Rhubarb is one of the most mysterious vegetables in the kitchen. Some may think that this is a fruit, but this perennial plant that looks so much like the celery has a lot of benefits that you have to uncover. Its purple-red stalk is commonly used in recipes. The stalks may be popular for its promising health benefits, but the leaves and roots are poisonous to humans and animals.
Rhubarb is very popular in the United States and is the start of strawberry rhubarb pies. But knowing how to use this vegetable is very important to know. Its safety, as well as its benefits, should also be learned to fully understand why more chefs are using this in their recipes.
A Little Rhubarb History
Rhubarb was first discovered in Ancient China at around 2700 BC. Originally, it is used for medicinal purposes like inflammations and a very good digestive agent. This is the reason why until now, this vegetable is still very popular. The Chinese have a huge respect for this plant’s nutritional value. In the 1730s, Rhubarb has made its way to the United States and began impressing people.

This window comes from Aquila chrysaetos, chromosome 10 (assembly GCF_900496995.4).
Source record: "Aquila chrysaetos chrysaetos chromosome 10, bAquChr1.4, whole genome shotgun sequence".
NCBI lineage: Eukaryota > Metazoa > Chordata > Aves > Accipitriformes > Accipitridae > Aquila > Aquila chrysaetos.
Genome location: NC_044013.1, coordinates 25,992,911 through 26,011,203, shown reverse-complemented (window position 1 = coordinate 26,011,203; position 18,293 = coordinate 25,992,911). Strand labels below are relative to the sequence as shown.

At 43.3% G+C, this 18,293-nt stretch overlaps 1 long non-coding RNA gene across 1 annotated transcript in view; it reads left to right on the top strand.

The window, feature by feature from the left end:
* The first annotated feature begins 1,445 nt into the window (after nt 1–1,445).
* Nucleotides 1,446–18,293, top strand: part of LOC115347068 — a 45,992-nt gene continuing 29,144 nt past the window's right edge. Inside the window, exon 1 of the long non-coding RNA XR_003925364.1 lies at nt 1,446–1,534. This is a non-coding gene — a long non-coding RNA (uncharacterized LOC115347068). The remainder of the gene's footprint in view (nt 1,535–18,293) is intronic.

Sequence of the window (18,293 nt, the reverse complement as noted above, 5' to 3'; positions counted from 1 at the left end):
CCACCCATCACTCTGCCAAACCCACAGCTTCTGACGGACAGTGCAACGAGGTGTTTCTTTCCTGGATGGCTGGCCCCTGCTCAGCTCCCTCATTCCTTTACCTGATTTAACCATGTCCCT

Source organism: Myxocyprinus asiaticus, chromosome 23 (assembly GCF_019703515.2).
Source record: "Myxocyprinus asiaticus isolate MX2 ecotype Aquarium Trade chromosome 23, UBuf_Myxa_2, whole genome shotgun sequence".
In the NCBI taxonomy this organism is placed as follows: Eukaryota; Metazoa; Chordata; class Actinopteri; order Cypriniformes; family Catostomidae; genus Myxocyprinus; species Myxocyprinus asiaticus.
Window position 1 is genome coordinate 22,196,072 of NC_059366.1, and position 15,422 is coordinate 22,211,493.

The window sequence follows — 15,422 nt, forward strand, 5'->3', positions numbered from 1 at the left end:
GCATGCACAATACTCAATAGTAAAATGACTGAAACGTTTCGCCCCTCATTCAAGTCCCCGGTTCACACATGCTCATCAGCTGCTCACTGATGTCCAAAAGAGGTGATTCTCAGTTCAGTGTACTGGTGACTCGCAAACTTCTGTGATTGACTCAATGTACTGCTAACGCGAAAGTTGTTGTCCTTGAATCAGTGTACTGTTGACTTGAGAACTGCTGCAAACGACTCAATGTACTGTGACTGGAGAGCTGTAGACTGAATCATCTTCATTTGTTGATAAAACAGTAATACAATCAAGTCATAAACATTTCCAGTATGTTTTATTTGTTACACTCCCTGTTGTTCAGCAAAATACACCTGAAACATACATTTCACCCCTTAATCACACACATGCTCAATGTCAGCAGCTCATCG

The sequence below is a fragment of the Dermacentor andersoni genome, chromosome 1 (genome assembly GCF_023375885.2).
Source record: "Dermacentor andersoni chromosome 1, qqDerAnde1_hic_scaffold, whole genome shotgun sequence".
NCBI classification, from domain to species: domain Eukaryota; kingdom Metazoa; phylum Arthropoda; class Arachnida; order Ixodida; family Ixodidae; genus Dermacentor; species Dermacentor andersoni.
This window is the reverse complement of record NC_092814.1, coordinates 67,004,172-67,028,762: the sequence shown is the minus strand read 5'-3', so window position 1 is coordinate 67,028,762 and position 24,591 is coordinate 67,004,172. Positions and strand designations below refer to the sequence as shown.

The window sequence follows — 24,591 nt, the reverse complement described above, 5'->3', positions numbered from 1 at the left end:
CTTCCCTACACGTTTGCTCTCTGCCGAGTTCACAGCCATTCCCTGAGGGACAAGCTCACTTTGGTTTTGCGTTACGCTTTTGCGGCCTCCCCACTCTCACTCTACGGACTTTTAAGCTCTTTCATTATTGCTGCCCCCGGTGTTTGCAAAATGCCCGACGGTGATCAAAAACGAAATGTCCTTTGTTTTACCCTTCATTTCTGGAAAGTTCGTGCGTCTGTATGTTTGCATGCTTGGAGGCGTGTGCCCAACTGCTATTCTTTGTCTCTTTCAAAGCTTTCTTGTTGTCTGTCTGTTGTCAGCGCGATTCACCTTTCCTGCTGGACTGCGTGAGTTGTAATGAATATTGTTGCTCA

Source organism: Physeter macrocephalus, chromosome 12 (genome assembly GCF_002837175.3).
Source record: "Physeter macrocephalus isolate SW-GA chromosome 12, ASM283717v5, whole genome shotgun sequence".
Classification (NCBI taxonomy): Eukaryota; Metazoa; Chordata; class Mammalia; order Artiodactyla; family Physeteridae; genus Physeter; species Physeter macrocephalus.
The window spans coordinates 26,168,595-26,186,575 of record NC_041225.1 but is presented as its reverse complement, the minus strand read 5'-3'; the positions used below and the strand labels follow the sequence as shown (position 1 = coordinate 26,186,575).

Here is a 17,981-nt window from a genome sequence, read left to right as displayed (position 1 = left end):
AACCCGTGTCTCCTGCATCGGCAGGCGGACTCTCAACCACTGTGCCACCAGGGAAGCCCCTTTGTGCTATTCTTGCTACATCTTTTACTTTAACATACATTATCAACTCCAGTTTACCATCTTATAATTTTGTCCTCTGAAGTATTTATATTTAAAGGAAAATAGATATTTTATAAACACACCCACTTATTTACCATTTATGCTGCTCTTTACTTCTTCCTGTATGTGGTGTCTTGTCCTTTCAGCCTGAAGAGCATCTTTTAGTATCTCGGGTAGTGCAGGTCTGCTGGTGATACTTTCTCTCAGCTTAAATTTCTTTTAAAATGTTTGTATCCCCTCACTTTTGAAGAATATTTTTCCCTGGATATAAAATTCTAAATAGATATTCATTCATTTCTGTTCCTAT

The Health Benefits of Rhubarb
Rhubarb is considered as a “super vegetable” for most people because of its amazing health benefits and its nutritional value. This vegetable is made up of 95% water and has a very low-calorie percentage. This is one of the healthiest snacks just like the celery.
Rhubarb is known to help people who want to lose weight. It can also help you rehydrate your body. It’s a good source of Vitamin K and calcium which helps with the bone density and helps delay osteoporosis. According to some reports, Rhubarb is also known to prevent Alzheimer’s disease. Because of its anti-inflammatory capabilities, it reduces the risk of cardiovascular diseases. It also triggers the production of red blood cells. With all these benefits, there’s a lot of reasons why it’s called a superfood.
IS Rhubarb Safe to Eat?
When we talk about safety, the stalk of Rhubarb is very safe to eat. However, the leaves and roots are not. These two are very high in oxalic acid which can be poisonous to humans and animals when ingested. As long as you cut off the leaves and roots, then you’re good to go. Most Rhubarb fanatics are leaving the stalks unpeeled to retain all possible nutrients that are in it. But however you prepare it, you are sure that you will reap the benefits brought about by this super food.